For the first time, the US isn’t leading the world when it comes to the next big thing in tech, warns Cisco executive chairman John Chambers.
He says the US is the only developed nation that doesn’t have some kind of overall “digital strategy” to bring the latest and greatest tech to its citizens while updating people’s skills along the way.
Cisco’s former-CEO-turned-executive chairman made these comments on Wednesday at the Boxworks tech conference in an interview with Box’s CEO Aaron Levie.
Chambers has been warning businesses that if they don’t figure out how to change their entire company to accommodate new technologies like mobile devices and the Internet of Things, they face extinction.
He predicts that at least 40% of companies will die in the next 10 years and calls that number “conservative.”
Chambers says the big surprise is that governments around the world are actually jumping on the digital revolution.
For instance, Chambers applauds India’s Prime Minister Narendra Modi, the first Indian prime minister to visit Silicon Valley. Chambers said he spent three hours talking with Modi on Sunday night and admires his “Digital India” vision to bring high-speed internet to the country’s 1.2 billion citizens.
Modi “is going to create 1 million new jobs per month, which is what they have to do absorb their workforce,” Chambers says.
“They will wire a 100 smart cities, 240,000 villages and their goal is to do this at 1/5 to 1/10 the cost with 5-10 times the power,” Chambers explained.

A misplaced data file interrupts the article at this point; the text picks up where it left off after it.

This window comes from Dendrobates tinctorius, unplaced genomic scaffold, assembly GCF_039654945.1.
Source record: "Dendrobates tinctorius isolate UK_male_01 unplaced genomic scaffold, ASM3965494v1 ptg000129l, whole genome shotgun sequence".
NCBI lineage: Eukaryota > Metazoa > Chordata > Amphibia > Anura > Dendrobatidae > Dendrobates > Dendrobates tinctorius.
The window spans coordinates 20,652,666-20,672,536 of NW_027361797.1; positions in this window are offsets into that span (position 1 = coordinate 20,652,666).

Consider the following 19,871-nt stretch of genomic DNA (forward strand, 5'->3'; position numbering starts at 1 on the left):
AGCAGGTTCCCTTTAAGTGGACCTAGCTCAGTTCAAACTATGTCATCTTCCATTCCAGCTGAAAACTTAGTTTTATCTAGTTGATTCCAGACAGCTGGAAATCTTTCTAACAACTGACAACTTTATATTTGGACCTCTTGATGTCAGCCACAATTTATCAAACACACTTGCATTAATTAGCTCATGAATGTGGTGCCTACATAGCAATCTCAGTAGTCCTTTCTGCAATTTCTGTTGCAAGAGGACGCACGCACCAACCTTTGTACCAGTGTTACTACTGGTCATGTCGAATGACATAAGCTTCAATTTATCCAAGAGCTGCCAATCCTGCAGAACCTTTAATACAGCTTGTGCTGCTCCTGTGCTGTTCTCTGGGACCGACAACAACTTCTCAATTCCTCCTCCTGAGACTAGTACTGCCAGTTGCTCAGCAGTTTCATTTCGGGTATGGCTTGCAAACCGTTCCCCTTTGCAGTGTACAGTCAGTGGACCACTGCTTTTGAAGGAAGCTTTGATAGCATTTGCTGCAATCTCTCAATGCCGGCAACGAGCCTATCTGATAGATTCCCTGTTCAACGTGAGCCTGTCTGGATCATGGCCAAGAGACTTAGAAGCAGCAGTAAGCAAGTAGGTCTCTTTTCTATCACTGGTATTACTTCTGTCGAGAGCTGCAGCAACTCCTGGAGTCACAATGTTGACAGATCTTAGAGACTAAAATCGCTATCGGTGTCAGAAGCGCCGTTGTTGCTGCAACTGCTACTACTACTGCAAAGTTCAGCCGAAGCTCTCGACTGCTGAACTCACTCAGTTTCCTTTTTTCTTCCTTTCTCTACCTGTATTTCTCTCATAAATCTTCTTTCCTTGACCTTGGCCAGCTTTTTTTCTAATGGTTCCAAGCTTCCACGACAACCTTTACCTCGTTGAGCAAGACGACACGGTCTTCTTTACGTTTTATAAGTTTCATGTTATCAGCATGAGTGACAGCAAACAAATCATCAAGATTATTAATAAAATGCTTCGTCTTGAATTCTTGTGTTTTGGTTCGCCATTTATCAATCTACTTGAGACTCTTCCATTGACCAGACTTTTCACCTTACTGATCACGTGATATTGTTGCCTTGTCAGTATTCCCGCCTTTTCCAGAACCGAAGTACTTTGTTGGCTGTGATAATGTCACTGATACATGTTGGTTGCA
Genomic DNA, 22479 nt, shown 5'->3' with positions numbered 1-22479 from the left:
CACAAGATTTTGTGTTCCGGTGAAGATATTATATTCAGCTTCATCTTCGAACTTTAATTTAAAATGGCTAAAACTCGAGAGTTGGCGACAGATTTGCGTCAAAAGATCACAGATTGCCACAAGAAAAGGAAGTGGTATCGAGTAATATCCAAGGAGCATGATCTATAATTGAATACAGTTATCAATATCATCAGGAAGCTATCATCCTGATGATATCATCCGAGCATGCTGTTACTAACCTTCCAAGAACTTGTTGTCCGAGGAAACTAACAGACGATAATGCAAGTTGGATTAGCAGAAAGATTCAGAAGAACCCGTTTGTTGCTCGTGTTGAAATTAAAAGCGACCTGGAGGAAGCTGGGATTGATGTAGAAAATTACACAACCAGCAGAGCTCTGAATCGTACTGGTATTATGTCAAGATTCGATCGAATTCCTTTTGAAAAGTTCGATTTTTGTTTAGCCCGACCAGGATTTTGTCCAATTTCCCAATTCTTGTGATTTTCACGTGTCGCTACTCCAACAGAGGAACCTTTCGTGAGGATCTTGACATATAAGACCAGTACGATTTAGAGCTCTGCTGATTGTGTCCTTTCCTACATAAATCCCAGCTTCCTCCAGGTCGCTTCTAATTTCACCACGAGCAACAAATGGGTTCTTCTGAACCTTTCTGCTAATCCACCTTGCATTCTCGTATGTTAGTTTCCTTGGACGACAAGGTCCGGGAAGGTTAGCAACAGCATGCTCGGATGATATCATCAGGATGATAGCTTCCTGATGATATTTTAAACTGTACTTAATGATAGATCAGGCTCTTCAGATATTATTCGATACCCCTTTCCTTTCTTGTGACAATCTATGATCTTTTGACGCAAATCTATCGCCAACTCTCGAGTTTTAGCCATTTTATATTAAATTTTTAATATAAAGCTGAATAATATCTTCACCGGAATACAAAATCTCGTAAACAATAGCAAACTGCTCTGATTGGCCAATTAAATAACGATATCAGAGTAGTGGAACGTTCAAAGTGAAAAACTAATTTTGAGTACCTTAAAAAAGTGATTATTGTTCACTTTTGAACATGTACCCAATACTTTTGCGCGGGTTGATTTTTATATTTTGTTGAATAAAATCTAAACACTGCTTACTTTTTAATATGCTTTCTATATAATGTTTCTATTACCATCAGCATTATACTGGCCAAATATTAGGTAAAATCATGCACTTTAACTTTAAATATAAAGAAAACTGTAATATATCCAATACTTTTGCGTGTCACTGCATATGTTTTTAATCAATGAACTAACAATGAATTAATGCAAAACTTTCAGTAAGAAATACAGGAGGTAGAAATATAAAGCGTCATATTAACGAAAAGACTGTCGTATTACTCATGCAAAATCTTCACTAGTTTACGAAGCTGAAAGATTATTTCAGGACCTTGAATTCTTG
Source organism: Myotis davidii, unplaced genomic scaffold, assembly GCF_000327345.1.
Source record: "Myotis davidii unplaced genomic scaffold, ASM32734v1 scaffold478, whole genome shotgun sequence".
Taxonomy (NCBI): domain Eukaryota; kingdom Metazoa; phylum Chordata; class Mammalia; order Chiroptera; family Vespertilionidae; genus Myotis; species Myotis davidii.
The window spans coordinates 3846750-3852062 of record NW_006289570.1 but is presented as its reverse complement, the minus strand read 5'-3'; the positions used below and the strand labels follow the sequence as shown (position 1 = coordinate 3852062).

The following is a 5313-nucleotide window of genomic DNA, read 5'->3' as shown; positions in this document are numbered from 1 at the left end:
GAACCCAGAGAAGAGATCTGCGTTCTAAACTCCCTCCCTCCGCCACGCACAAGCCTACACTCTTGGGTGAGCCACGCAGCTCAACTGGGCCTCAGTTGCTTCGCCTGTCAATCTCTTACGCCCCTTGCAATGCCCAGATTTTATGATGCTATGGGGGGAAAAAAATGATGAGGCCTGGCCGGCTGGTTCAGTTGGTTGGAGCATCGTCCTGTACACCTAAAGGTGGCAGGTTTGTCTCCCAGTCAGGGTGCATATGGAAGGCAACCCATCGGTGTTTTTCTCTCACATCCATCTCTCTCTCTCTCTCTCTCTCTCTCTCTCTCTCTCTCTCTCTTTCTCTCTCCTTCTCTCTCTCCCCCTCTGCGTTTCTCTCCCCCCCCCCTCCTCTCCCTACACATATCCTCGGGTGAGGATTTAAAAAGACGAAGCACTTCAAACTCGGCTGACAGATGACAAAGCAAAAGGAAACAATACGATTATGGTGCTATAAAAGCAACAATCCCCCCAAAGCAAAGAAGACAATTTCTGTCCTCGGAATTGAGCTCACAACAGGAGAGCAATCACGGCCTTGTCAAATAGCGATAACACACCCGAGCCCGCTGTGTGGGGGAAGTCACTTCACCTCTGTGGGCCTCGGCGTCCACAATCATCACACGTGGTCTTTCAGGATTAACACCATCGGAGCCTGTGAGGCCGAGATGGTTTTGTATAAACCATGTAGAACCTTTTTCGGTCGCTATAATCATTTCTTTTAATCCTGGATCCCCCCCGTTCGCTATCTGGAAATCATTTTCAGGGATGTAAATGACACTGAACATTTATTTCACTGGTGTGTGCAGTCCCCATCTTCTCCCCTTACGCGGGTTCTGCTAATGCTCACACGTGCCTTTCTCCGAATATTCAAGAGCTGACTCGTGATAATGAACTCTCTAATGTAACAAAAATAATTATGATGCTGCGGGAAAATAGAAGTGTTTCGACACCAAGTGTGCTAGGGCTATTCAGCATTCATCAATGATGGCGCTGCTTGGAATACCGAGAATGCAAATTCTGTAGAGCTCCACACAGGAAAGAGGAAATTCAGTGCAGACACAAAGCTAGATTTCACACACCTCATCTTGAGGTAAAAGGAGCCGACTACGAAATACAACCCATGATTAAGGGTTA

He also talked up France as leading example, with its France Digital mission “that is partnering with businesses to generate 1 million jobs in the next three years,” Chambers said.
“Same thing in Germany, same thing in the UK, same thing in Italy and around the world.” Note that Cisco sells products to most of the countries he mentioned.
Levie, who is known for his huge sense of humour, remarked “Sounds like America is screwed.”
After a very long pause (which caused the audience to burst out in laughter), Chambers responded, “This is the first time our country, and especially our government, has not led in a technology transition. I’m a strong Republican but President Clinton got it right in the mid ’90s with the function of the internet.”
Chambers said that thanks to the internet, the US generated “22 million jobs, 18% growth of real GDP, 17% growth in average American income. That’s going to happen again in India, France and the UK,” he said.
“Our government has been remarkably slow,” he added. “We are the only country that is not articulating a digital strategy. So instead of getting really excited about 200-250,000 jobs being generated every month, we ought to be thinking, what does it take to get 300-350,000 jobs, an extra million, if you will, during the year?”